Does Fat Stranding on CT Mean Surgery is Needed?
Fat stranding on CT means that the normally dark fat becomes lighter and dirtier looking. Fat stranding on CT can be an important indicator of inflammatory change around an organ or structure. Fat stranding often alerts the radiologist to an important process which in some cases requires medical or surgical treatment.
In some cases, fat stranding around an organ indicates the need for surgery. One of the more common diagnosis is acute appendicitis. Fat stranding around the appendix often indicates appendicitis. The appendix will also be abnormally dilated and thickened in many cases. Fat stranding around the gallbladder will often mean cholecystitis or inflamed gallbladder. An ultrasound is often done which will often confirm the diagnosis.
In many cases, fat stranding around an organ will mean that medical treatment is necessary. For example, an inflamed kidney or pyelonephritis is treated with antibiotics. Often, there will be findings in the kidney which are suggestive of this condition. Pancreatitis or an inflamed pancreas will often have fat stranding surrounding it on CT. This is also treated medically with hospitalization in many cases.
Fat stranding is also seen post trauma when there is bruising or injury to an organ. Fat stranding can also be seen with inflamed skin and tissues from cellulitis. This is treated with antibiotics. Fat stranding is seen around a kidney when someone is passing a stone. Fat stranding is also seen around sites where surgery or procedures have been done. These conditions do not require surgery in many cases.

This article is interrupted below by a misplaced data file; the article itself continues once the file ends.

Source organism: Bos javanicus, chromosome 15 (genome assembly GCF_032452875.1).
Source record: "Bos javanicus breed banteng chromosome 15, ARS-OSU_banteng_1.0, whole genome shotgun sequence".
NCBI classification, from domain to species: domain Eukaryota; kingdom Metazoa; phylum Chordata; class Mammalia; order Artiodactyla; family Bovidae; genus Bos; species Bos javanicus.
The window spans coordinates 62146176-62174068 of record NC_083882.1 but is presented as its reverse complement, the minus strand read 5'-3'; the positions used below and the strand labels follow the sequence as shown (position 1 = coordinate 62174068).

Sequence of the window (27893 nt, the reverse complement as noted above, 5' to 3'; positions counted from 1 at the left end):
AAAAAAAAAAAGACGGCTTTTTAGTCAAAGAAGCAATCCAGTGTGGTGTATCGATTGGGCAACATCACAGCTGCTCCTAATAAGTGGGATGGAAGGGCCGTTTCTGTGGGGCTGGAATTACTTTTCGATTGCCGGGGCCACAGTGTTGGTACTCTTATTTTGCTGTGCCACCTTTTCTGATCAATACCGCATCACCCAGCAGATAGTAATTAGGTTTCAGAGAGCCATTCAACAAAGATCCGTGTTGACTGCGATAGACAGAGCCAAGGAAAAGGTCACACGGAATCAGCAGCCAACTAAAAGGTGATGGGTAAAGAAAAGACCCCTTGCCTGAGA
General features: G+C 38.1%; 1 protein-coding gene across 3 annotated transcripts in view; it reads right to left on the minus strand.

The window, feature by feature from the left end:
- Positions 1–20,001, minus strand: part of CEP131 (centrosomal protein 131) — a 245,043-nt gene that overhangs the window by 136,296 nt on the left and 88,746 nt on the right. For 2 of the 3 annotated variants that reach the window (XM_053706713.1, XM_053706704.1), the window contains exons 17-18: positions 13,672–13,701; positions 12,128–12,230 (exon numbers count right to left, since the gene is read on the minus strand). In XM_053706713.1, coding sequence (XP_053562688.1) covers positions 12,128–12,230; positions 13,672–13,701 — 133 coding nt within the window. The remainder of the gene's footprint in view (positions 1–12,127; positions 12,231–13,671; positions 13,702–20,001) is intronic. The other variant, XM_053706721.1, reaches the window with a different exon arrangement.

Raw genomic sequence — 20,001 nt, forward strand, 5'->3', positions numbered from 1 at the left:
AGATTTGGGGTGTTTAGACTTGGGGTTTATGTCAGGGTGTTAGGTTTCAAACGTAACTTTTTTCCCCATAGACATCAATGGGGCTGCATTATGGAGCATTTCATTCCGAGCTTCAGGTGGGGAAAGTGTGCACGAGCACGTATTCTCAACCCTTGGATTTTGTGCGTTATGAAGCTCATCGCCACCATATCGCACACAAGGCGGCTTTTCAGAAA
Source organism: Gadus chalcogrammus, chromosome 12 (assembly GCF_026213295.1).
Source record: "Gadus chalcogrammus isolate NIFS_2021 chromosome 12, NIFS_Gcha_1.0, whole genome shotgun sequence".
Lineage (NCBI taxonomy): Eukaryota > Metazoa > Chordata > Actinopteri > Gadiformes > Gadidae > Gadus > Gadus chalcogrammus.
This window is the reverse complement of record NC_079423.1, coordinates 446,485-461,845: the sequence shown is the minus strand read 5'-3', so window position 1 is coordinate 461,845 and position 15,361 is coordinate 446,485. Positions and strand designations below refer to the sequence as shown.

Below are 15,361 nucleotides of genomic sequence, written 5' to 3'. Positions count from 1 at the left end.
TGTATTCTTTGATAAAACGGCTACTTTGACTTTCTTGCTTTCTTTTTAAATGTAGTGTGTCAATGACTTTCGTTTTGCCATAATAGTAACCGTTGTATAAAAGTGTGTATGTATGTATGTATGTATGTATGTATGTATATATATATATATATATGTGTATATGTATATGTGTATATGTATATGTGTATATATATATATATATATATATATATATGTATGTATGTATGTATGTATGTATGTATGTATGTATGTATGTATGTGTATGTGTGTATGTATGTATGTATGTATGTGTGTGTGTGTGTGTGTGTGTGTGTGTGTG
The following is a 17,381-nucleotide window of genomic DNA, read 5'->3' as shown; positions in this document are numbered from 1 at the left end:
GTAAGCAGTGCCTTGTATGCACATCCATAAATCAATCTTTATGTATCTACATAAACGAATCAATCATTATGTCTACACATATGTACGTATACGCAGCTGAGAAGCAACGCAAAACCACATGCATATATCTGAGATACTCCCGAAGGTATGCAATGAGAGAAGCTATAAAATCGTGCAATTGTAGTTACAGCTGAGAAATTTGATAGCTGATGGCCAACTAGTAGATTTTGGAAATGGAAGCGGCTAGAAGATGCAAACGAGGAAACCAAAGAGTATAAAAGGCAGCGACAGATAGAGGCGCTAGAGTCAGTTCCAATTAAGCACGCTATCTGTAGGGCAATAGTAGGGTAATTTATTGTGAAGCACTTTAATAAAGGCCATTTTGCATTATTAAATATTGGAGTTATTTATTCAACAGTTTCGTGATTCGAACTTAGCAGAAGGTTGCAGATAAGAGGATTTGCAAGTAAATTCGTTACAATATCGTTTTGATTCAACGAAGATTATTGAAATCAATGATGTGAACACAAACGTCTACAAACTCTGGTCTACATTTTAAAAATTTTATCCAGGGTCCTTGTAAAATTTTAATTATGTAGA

Fat stranding therefore has a variety of causes. Treatment depends on the specific diagnosis. Surgery is indicated in some cases like an inflamed appendix or gallbladder. Many other causes of fat stranding are treated medically or not at all. Fat stranding is often an important sign of an abnormality. The abnormality can range from life threatening to benign and inconsequential. Often there are additional findings that alert the radiologist to the diagnosis. The clinical history is also helpful. Therefore, not all stranding around organs or structures, indicates the need for surgery,